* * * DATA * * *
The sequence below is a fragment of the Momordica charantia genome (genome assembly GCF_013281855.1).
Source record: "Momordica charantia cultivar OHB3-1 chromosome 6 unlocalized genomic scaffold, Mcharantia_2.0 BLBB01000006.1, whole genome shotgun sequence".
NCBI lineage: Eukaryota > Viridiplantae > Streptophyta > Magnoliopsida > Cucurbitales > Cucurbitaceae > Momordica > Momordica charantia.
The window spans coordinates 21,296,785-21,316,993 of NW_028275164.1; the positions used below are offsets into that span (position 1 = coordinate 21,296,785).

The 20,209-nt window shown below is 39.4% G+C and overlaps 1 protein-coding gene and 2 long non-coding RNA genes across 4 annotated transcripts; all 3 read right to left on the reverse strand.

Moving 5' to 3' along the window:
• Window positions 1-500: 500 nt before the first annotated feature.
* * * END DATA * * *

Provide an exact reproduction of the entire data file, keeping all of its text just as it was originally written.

The sequence below is a fragment of the Momordica charantia genome (genome assembly GCF_013281855.1).
Source record: "Momordica charantia cultivar OHB3-1 chromosome 6 unlocalized genomic scaffold, Mcharantia_2.0 BLBB01000006.1, whole genome shotgun sequence".
NCBI lineage: Eukaryota > Viridiplantae > Streptophyta > Magnoliopsida > Cucurbitales > Cucurbitaceae > Momordica > Momordica charantia.
The window spans coordinates 21,296,785-21,316,993 of NW_028275164.1; the positions used below are offsets into that span (position 1 = coordinate 21,296,785).

The 20,209-nt window shown below is 39.4% G+C and overlaps 1 protein-coding gene and 2 long non-coding RNA genes across 4 annotated transcripts; all 3 read right to left on the reverse strand.

Moving 5' to 3' along the window:
• Window positions 1-500: 500 nt before the first annotated feature.